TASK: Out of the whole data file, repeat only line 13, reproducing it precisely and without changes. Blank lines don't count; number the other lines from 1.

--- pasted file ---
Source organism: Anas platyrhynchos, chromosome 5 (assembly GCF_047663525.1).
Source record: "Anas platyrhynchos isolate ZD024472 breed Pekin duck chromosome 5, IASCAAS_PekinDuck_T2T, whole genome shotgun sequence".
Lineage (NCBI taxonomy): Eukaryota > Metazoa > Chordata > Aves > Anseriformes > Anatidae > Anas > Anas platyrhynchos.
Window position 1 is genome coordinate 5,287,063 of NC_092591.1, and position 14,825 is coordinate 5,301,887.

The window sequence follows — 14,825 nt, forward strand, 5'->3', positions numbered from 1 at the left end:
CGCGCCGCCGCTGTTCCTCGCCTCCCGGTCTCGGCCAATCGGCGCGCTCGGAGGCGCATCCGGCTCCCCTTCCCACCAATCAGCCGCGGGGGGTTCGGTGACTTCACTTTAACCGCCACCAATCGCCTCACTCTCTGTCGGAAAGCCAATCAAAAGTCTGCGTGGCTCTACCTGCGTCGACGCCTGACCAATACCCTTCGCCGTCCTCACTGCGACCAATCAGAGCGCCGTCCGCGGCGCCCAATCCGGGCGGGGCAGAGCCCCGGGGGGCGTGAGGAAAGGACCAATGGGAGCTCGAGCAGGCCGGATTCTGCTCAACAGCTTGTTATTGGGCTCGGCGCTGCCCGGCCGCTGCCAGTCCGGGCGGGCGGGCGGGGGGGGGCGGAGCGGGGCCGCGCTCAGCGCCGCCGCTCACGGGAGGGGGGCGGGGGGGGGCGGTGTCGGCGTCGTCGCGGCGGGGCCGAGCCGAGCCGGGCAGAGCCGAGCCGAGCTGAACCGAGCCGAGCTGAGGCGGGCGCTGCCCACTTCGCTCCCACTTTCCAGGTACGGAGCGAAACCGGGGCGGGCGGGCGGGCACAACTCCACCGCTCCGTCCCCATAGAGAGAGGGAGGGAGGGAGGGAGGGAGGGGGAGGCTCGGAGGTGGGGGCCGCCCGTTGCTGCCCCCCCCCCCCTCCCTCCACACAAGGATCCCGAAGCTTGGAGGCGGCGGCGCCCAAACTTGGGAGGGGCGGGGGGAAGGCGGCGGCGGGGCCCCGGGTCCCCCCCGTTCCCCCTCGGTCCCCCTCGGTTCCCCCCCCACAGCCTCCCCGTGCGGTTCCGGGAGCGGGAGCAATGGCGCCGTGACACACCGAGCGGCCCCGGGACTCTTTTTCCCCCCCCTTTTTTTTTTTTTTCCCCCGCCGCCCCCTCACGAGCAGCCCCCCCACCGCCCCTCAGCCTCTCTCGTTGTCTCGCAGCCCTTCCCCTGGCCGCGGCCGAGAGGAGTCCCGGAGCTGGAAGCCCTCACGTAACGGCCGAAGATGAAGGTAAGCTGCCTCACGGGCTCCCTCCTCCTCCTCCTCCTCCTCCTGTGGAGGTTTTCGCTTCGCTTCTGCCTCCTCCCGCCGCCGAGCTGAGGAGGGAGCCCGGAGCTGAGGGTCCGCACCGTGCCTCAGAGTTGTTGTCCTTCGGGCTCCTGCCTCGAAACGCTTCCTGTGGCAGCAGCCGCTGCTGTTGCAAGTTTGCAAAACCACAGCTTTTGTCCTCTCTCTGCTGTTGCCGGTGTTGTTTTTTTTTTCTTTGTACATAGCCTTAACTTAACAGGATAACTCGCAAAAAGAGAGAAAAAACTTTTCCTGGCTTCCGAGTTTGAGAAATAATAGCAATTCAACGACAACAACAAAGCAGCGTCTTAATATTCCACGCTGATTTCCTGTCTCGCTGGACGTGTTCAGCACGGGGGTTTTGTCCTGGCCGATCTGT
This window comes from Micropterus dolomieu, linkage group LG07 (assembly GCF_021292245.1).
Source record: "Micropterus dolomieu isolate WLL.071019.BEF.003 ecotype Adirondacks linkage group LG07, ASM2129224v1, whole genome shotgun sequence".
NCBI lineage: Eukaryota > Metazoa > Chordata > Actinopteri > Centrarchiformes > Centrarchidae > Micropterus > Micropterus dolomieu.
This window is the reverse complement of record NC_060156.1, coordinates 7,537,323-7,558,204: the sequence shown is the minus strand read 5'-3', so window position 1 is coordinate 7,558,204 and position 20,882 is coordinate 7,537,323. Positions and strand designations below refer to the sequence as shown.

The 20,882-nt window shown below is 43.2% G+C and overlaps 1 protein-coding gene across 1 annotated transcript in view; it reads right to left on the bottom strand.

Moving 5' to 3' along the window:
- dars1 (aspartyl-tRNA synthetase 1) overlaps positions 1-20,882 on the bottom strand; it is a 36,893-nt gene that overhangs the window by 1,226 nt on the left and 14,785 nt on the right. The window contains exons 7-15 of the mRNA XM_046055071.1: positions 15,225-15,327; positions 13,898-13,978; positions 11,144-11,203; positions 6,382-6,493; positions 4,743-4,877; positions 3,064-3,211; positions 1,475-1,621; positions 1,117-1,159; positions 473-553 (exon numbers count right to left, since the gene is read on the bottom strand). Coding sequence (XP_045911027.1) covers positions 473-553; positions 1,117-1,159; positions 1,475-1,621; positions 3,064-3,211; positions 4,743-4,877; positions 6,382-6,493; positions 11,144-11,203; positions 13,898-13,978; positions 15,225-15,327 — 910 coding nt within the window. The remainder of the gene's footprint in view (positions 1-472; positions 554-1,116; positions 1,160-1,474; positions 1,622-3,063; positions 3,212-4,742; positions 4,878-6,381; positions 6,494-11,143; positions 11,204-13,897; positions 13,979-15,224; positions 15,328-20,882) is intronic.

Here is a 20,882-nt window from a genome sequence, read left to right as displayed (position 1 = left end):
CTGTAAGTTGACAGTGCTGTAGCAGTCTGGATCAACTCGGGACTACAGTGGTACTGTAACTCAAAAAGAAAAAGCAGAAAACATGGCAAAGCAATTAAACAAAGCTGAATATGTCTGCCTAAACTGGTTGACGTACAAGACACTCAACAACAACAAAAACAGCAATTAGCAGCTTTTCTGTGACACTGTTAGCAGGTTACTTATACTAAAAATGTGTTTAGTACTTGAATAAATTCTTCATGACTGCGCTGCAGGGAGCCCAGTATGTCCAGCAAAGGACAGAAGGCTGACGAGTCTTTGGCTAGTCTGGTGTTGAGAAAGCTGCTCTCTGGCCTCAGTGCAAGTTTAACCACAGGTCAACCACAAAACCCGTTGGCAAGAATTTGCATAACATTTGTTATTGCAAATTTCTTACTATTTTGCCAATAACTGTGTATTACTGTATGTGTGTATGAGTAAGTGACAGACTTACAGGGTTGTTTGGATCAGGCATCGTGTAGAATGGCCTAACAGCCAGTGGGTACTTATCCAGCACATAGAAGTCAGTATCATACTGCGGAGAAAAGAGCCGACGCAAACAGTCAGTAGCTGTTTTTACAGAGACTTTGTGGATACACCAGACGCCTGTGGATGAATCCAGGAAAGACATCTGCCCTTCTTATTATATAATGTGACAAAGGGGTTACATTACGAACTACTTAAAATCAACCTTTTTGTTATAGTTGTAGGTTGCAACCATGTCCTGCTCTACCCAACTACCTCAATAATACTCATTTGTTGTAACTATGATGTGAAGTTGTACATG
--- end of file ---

- dars1 (aspartyl-tRNA synthetase 1) overlaps positions 1-20,882 on the bottom strand; it is a 36,893-nt gene that overhangs the window by 1,226 nt on the left and 14,785 nt on the right. The window contains exons 7-15 of the mRNA XM_046055071.1: positions 15,225-15,327; positions 13,898-13,978; positions 11,144-11,203; positions 6,382-6,493; positions 4,743-4,877; positions 3,064-3,211; positions 1,475-1,621; positions 1,117-1,159; positions 473-553 (exon numbers count right to left, since the gene is read on the bottom strand). Coding sequence (XP_045911027.1) covers positions 473-553; positions 1,117-1,159; positions 1,475-1,621; positions 3,064-3,211; positions 4,743-4,877; positions 6,382-6,493; positions 11,144-11,203; positions 13,898-13,978; positions 15,225-15,327 — 910 coding nt within the window. The remainder of the gene's footprint in view (positions 1-472; positions 554-1,116; positions 1,160-1,474; positions 1,622-3,063; positions 3,212-4,742; positions 4,878-6,381; positions 6,494-11,143; positions 11,204-13,897; positions 13,979-15,224; positions 15,328-20,882) is intronic.